Kelly’s comparison to Okwara bodes well for Wardlow. Okwara is one of the better success stories when it comes to player development in recent memory. That distinction is not limited to Notre Dame. Okwara’s rise would stand out anywhere, considering he is now a viable contributor on an NFL defensive line.

It took a few years for Okwara to get ready for the collegiate game, though. He arrived unbelievably raw, largely due to his youth. (Okwara was younger than many players in the recruiting class a year behind him.) Wardlow arrives similarly unpolished, but more due to his short playing career to date.

Thus, patience may be required when it comes to Wardlow. Considering the development he showed between his first and second years of football, though, that patience should lead to reward. That high school development was enough to attract quick offers from a number of strong collegiate programs. Continuing at that rate would have Wardlow following Okwara exactly as Kelly hopes.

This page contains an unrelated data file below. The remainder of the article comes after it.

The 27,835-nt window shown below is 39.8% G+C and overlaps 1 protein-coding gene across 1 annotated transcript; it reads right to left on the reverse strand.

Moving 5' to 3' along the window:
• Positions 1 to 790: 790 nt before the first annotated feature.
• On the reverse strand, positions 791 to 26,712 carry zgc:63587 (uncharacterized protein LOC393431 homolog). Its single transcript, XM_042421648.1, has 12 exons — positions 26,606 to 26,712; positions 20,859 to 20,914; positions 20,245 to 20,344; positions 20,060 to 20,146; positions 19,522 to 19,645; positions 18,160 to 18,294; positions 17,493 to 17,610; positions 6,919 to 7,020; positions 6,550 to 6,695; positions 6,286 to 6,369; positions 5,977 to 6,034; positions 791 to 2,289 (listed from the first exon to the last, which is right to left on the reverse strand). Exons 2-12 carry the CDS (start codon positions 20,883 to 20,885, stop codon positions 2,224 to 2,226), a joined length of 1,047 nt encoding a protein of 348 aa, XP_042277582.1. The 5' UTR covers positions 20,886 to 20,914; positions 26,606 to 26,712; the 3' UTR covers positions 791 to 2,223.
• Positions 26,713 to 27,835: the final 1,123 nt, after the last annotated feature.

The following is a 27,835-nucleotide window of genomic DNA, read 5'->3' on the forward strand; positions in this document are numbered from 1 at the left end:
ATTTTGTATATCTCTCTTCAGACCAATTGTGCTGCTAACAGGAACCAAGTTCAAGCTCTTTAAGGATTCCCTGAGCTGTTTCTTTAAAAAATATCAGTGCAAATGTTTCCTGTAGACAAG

Aside from the five early enrollees, the numbers are not yet known for the Irish freshmen class. That is one of the admitted drawbacks to organizing this summer-long series numerically. But a little bit of educated guessing can garner estimates for those numbers, and those estimates can allow the series to proceed without pause.</em

How are those estimates crafted? The first step is to take a look at certain NCAA rules, but the NCAA does not put recommendations on defensive players, broadening Wardlow’s options. With Kelly comparing Wardlow to Romeo Okwara, slotting him in close to Okwara’s former number of 45 seemed fitting.